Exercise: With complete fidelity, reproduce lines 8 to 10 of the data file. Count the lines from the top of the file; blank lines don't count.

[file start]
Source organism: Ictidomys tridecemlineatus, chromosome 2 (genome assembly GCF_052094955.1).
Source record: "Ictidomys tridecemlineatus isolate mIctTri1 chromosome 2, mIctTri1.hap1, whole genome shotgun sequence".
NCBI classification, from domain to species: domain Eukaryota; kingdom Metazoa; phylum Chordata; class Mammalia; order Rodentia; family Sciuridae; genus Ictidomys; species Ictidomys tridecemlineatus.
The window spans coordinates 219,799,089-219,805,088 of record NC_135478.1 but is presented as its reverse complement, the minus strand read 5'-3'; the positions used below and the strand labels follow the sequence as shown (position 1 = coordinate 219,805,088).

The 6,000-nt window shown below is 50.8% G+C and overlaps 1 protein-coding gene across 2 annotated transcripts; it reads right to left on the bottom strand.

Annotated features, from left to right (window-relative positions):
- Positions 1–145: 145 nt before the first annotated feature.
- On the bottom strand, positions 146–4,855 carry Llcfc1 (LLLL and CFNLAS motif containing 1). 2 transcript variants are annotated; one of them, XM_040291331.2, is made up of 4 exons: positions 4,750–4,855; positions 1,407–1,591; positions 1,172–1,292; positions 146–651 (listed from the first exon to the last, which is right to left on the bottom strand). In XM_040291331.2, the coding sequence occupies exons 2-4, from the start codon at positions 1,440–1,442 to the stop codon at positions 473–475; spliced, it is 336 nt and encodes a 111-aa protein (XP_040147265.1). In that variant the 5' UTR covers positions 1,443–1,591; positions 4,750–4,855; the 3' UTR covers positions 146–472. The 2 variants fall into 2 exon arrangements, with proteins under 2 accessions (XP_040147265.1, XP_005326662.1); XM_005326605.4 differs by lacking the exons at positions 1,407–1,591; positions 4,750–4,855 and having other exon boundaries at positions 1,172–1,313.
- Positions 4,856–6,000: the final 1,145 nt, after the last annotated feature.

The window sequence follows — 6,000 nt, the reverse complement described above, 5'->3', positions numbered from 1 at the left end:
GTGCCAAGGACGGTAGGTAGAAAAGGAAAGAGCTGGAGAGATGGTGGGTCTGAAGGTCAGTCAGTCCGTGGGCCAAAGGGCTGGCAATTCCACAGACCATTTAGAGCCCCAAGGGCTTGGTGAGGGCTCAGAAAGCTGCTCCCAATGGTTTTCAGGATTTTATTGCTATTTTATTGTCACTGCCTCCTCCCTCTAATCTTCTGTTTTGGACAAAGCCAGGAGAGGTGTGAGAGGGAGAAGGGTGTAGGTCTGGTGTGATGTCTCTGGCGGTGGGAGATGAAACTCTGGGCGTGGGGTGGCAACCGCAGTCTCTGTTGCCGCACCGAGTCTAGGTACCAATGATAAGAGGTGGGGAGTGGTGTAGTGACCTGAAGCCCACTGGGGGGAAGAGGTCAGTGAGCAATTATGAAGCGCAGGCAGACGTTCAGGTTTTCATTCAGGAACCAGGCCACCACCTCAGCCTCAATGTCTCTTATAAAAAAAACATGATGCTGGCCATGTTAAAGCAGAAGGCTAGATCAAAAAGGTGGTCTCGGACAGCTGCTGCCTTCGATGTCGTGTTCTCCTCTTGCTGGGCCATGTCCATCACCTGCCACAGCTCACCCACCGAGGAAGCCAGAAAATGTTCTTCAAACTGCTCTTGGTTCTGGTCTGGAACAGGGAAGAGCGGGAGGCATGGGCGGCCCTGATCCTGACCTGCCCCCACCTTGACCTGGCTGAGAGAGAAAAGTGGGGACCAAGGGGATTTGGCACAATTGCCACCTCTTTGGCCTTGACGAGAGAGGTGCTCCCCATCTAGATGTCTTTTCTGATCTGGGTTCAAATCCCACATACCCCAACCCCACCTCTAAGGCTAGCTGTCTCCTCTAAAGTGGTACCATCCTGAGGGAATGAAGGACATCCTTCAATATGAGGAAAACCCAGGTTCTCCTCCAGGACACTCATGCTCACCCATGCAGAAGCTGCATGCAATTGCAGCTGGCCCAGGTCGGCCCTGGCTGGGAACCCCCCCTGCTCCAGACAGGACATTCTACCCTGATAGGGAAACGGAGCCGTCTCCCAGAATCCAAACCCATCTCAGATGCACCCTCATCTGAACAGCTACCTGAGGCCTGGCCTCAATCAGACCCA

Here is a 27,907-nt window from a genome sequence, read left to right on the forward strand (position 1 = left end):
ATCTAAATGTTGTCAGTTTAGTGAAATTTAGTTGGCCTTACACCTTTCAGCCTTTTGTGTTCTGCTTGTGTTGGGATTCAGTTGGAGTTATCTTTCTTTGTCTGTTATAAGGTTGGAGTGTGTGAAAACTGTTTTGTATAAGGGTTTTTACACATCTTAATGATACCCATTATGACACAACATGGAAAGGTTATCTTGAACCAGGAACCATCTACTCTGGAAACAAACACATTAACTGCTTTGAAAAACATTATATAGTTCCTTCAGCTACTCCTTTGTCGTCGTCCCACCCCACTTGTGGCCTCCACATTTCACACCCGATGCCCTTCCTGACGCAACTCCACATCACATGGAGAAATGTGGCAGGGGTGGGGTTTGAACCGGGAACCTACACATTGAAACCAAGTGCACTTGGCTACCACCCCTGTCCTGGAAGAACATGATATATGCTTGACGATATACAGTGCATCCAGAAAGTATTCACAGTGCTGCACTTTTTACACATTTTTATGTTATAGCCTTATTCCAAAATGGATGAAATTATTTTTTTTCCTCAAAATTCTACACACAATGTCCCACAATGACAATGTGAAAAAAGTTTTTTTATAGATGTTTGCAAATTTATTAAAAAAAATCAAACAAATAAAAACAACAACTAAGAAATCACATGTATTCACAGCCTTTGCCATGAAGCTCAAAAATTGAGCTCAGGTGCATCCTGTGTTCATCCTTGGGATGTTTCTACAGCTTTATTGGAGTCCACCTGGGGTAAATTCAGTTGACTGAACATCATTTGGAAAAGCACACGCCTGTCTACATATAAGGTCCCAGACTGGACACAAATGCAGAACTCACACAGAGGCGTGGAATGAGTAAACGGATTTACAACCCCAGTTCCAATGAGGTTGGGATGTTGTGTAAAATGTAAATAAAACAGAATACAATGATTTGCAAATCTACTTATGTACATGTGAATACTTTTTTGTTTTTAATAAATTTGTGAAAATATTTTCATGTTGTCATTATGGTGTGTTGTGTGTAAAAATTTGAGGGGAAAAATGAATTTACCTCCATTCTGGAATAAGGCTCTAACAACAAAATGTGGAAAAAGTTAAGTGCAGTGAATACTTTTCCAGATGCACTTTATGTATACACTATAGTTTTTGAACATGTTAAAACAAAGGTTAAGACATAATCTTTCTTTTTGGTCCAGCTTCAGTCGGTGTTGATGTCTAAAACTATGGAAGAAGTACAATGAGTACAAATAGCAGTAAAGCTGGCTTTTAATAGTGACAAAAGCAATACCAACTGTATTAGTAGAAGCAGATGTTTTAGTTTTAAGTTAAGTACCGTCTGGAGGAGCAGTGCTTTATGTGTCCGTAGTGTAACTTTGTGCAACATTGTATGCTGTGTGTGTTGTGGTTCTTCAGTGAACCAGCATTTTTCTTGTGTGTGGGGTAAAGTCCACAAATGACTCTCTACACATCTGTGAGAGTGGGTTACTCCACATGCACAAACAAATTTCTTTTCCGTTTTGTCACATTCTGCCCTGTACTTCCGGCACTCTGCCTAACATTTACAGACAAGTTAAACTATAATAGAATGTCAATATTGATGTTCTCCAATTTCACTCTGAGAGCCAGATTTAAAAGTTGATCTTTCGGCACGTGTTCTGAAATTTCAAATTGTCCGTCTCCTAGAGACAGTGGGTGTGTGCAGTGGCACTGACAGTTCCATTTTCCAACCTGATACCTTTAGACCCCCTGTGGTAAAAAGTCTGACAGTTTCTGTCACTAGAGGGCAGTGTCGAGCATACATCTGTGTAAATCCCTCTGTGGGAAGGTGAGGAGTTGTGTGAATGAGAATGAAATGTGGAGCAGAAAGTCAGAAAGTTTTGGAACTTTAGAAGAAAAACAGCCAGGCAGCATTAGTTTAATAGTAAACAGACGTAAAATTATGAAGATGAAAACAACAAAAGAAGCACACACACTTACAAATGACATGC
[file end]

- On the bottom strand, positions 146–4,855 carry Llcfc1 (LLLL and CFNLAS motif containing 1). 2 transcript variants are annotated; one of them, XM_040291331.2, is made up of 4 exons: positions 4,750–4,855; positions 1,407–1,591; positions 1,172–1,292; positions 146–651 (listed from the first exon to the last, which is right to left on the bottom strand). In XM_040291331.2, the coding sequence occupies exons 2-4, from the start codon at positions 1,440–1,442 to the stop codon at positions 473–475; spliced, it is 336 nt and encodes a 111-aa protein (XP_040147265.1). In that variant the 5' UTR covers positions 1,443–1,591; positions 4,750–4,855; the 3' UTR covers positions 146–472. The 2 variants fall into 2 exon arrangements, with proteins under 2 accessions (XP_040147265.1, XP_005326662.1); XM_005326605.4 differs by lacking the exons at positions 1,407–1,591; positions 4,750–4,855 and having other exon boundaries at positions 1,172–1,313.
- Positions 4,856–6,000: the final 1,145 nt, after the last annotated feature.

The window sequence follows — 6,000 nt, the reverse complement described above, 5'->3', positions numbered from 1 at the left end: